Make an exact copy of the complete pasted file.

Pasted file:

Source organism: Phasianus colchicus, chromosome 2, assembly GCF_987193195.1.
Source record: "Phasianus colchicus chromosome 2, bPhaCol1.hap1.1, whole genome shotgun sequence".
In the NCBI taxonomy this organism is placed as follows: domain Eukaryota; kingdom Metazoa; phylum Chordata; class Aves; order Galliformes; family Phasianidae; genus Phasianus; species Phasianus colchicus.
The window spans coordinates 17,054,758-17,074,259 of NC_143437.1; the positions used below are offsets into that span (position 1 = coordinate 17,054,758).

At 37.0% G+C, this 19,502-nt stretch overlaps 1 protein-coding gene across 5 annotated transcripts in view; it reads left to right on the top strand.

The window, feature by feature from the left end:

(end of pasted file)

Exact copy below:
Source organism: Phasianus colchicus, chromosome 2, assembly GCF_987193195.1.
Source record: "Phasianus colchicus chromosome 2, bPhaCol1.hap1.1, whole genome shotgun sequence".
In the NCBI taxonomy this organism is placed as follows: domain Eukaryota; kingdom Metazoa; phylum Chordata; class Aves; order Galliformes; family Phasianidae; genus Phasianus; species Phasianus colchicus.
The window spans coordinates 17,054,758-17,074,259 of NC_143437.1; the positions used below are offsets into that span (position 1 = coordinate 17,054,758).

At 37.0% G+C, this 19,502-nt stretch overlaps 1 protein-coding gene across 5 annotated transcripts in view; it reads left to right on the top strand.

The window, feature by feature from the left end: